Despite organized activities by the buildings, plenty of young people meet up walking to any of the corporate offices that are based in the immediate area, including Indeed.com, RBS and NBC Sports. There’s also a string of restaurants lining Bedford Street, full of outdoor activity in summer and fall.
In Stamford many apartment buildings organize social events for residents, but it’s easy enough to stumble upon other millennials no matter where you go: the waterfront, trolleys or just walking around the city.
Stamford millennials are generally from somewhere else according to the U.S. Census. They come primarily for work and some for school, and with the recent development boom of 7,600 new rental units they appear to be coming to work and live.
“Now I’m close to Bedford Street, the bars and restaurants, I can actually hang out with my friends after work,” Bunce says.
Marino, the Stamford native, likes the upgrades to her city but knows they don’t come cheap. “New York City bars are coming here so I think it’s a great thing, but it’s getting way more expensive for people my age.”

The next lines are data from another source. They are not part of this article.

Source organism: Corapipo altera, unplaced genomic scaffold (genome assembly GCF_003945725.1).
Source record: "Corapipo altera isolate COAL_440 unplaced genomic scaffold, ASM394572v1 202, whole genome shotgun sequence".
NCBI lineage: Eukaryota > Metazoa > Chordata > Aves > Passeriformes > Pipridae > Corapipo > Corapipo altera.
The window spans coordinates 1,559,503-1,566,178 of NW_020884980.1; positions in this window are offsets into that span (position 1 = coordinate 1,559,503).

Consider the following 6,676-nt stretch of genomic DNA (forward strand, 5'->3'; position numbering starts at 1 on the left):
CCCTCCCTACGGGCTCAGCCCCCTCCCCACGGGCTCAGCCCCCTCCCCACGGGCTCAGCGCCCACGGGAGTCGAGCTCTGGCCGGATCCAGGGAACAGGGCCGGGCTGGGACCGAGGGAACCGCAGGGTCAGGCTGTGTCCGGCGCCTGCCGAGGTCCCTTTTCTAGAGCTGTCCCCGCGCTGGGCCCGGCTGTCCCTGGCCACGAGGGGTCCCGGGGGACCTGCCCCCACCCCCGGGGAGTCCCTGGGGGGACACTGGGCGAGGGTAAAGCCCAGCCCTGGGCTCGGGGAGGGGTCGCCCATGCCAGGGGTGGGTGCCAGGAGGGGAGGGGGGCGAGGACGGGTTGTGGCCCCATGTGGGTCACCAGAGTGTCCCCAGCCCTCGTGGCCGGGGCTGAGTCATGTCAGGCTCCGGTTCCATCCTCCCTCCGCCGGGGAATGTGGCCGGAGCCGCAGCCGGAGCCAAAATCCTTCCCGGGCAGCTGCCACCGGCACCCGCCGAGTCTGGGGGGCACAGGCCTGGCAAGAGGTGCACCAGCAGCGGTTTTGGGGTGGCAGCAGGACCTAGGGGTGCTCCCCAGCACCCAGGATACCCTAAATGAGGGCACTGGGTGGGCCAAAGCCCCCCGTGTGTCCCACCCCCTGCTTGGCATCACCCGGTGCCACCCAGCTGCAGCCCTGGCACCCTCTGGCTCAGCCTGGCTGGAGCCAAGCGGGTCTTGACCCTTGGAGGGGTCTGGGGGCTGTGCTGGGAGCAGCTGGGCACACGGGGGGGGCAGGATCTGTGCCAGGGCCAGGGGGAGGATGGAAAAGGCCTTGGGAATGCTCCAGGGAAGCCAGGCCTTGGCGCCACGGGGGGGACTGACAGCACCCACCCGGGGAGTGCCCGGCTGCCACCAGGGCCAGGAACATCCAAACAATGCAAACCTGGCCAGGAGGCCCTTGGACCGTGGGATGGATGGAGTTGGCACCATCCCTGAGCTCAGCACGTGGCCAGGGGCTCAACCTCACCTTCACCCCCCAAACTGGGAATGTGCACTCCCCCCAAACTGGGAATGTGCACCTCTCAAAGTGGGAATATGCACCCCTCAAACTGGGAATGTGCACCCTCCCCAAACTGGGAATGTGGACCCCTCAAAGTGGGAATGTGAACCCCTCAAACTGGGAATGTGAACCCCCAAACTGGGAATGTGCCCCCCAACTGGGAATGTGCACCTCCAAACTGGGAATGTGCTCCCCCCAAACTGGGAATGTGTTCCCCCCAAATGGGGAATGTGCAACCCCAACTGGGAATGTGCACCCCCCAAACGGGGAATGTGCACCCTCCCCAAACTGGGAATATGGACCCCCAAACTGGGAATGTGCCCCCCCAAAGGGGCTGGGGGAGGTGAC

Restaurateur and millennial Christian Petroni, who was once a chef in White Plains, is opening another branch of his popular restaurant Fortina to Harbor Point. Petroni, 31, is building his first Connecticut restaurant with his partners after opening restaurants in Armonk and Rye Brook.
The Stamford location is bigger, with a mezzanine and rooftop area, and slated to open in September. “We really believe in this project and its future,” he says. Not only is he building here, but he also just moved to Stamford. “It’s exciting, a cool area with waterfront and walking areas. I look out on my balcony and see a view of the city.”
Metro North trains run every 5-to-15 minutes along the Harlem Line to Grand Central during rush hour, taking anywhere from 35 to 50 minutes, depending on the train. Driving to Manhattan is 43 minutes by car (without traffic, of course). Apartments buildings offer parking starting at an extra $100 per month, depending on the property. But walking and biking are your best bet. Samantha Hirons is from Martha’s Vineyard and says getting around the city is fairly easy. “It’s really convenient; I sold my car as soon as I moved here.”